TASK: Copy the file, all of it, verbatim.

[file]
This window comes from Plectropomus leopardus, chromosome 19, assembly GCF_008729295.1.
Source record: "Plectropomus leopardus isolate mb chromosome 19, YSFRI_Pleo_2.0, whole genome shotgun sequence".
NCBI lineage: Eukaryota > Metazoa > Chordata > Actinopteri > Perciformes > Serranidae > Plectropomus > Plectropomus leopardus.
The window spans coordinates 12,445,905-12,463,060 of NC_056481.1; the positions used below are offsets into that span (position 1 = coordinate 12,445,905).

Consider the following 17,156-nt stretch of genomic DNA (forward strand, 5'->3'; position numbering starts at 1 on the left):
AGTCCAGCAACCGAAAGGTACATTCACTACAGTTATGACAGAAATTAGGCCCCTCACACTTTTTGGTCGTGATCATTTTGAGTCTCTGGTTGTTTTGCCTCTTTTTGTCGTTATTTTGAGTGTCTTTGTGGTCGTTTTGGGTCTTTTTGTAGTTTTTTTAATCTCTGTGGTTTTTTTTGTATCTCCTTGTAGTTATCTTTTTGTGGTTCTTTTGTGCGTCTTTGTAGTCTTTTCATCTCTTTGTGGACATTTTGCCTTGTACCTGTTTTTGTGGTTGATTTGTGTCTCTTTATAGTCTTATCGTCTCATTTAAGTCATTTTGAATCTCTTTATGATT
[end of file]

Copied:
This window comes from Plectropomus leopardus, chromosome 19, assembly GCF_008729295.1.
Source record: "Plectropomus leopardus isolate mb chromosome 19, YSFRI_Pleo_2.0, whole genome shotgun sequence".
NCBI lineage: Eukaryota > Metazoa > Chordata > Actinopteri > Perciformes > Serranidae > Plectropomus > Plectropomus leopardus.
The window spans coordinates 12,445,905-12,463,060 of NC_056481.1; the positions used below are offsets into that span (position 1 = coordinate 12,445,905).

Consider the following 17,156-nt stretch of genomic DNA (forward strand, 5'->3'; position numbering starts at 1 on the left):
AGTCCAGCAACCGAAAGGTACATTCACTACAGTTATGACAGAAATTAGGCCCCTCACACTTTTTGGTCGTGATCATTTTGAGTCTCTGGTTGTTTTGCCTCTTTTTGTCGTTATTTTGAGTGTCTTTGTGGTCGTTTTGGGTCTTTTTGTAGTTTTTTTAATCTCTGTGGTTTTTTTTGTATCTCCTTGTAGTTATCTTTTTGTGGTTCTTTTGTGCGTCTTTGTAGTCTTTTCATCTCTTTGTGGACATTTTGCCTTGTACCTGTTTTTGTGGTTGATTTGTGTCTCTTTATAGTCTTATCGTCTCATTTAAGTCATTTTGAATCTCTTTATGATT